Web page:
DCFS Office of Public Affairs
The Los Angeles County Department of Children and Family Services (DCFS) today shared data and insights emerging from its risk stratification pilot. Launched in August 2021, the pilot relies on data-informed technology – referred to as a risk stratification model – to help child welfare social workers identify families who could benefit from enhanced support.
The model was developed following a rigorous analysis conducted by DCFS and university-based researchers with the Children’s Data Network, who in 2020 established that there are a relatively small number of investigations in which chronic patterns of alleged child abuse and neglect signal significant service needs for families.
Intent on advancing transparency and strengthening public trust, DCFS leadership held meetings with internal and external community partners in the project’s early stages and committed, at the outset of the pilot, to release information about the model’s development and implementation when substantive findings became available.
Today, the department posted materials to its website including a methodology report, implementation insights, quantitative data for investigations and an ethical review of the tool’s use case.
“Making this information public is just one small step toward good governance and enhancing confidence in the work we do,” DCFS Director Brandon T. Nichols said. “It’s important to us that families and those who advocate for both children and their parents have the data they need to hold us accountable.”
“While our opinions may differ at times, we all care deeply about the safety of children and we want community members to know how this enhancement is informing our practice with families and the policies that guide the front end of our system,” Director Nichols added.
The three-office pilot is one part of a series of prevention services efforts the department has adopted as it shifts to more equitable, needs-based and tailored responses for families being investigated for allegations of child abuse or neglect. At this time, the pilot has been implemented in the Belvedere, Lancaster and Santa Fe Springs regional offices. Foreseeing an involved period of evaluation and review, the department has remained flexible in its timeline, adapting the pace of the work in order to make informed decisions about the pilot’s future. At this time, DCFS has not decided whether to expand the model’s use.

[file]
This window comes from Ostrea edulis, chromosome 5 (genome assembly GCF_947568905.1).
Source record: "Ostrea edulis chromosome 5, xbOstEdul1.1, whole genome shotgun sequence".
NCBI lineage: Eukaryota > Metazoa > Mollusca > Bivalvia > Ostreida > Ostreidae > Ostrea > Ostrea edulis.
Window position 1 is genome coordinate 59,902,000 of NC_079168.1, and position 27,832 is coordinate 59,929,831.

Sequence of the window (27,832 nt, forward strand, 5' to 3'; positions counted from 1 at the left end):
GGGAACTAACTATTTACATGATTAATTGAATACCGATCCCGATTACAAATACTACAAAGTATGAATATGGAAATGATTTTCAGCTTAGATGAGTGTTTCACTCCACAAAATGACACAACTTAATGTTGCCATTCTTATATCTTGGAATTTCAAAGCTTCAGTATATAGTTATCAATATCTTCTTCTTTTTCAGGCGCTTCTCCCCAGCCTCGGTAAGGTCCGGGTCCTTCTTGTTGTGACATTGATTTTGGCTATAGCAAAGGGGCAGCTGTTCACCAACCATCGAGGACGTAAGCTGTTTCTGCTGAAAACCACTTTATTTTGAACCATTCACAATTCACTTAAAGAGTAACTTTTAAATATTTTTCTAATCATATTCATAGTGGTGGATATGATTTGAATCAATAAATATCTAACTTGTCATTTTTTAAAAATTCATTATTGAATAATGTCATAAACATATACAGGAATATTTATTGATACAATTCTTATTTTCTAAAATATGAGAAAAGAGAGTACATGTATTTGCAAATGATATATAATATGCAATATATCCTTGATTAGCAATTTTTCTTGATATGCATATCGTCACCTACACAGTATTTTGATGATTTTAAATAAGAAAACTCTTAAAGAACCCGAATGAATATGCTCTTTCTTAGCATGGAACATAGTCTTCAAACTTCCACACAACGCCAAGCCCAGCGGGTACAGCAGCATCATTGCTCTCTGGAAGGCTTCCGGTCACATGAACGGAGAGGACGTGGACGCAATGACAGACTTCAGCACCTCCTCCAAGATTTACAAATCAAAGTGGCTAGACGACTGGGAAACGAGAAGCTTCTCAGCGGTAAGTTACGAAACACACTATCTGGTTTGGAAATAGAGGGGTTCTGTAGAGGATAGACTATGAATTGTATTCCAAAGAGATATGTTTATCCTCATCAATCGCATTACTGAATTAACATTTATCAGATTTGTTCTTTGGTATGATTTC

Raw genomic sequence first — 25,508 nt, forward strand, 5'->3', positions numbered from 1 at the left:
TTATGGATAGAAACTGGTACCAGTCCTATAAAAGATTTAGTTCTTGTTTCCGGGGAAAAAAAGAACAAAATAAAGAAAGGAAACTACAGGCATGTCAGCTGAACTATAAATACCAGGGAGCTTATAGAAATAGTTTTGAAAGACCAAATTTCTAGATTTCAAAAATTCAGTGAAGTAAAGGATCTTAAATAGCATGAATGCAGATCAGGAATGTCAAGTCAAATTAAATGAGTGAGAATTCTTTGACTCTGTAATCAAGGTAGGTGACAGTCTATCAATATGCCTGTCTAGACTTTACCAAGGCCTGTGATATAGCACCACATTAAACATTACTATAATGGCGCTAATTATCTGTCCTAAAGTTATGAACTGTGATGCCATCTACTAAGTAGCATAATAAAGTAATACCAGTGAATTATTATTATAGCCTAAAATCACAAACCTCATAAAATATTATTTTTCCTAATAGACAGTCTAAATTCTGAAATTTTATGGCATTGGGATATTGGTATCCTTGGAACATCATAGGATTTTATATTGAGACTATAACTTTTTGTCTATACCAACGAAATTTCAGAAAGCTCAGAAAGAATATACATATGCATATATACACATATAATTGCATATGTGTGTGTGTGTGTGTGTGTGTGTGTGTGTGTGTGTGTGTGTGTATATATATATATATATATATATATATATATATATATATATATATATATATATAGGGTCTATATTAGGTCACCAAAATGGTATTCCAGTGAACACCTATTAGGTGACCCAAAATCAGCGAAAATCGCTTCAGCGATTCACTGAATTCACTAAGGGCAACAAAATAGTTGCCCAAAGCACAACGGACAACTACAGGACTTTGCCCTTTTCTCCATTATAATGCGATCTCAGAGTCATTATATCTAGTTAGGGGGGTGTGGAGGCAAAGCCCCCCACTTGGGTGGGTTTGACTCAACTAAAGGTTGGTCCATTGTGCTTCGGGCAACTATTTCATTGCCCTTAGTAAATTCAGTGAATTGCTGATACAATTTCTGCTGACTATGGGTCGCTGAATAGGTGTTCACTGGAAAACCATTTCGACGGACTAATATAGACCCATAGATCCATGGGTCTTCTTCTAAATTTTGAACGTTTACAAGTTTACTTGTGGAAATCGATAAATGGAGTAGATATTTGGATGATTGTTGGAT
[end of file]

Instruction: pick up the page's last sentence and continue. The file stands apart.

In 2021, the county’s Child Protection Hotline (800-540-4000) received 168,045 child abuse and/or neglect calls and about 750 emergency response social workers completed 43,505 investigations involving 86,487 children in Los Angeles County.
The model identifies opportunities for practice improvement to prevent the cycle of repeated reports to the hotline. By using this resource, the department is able to deliver critical information to supervisors at the outset of an investigation – a time during which social workers have a small window of opportunity to conduct safety assessments, gather information and develop service plans. This information is expected to assist staff in making better-informed decisions earlier in the investigative process, allowing social workers to quickly connect families to services that bolster child safety and keep families safely together.
Recognizing that African American children are placed in out-of-home care at a higher rate than other populations, the model’s Racial Feedback Equity Loop advances the department’s use of data for the purpose of identifying screening practices, and community reporting patterns that may result in unnecessary investigations disproportionately burdening African American families.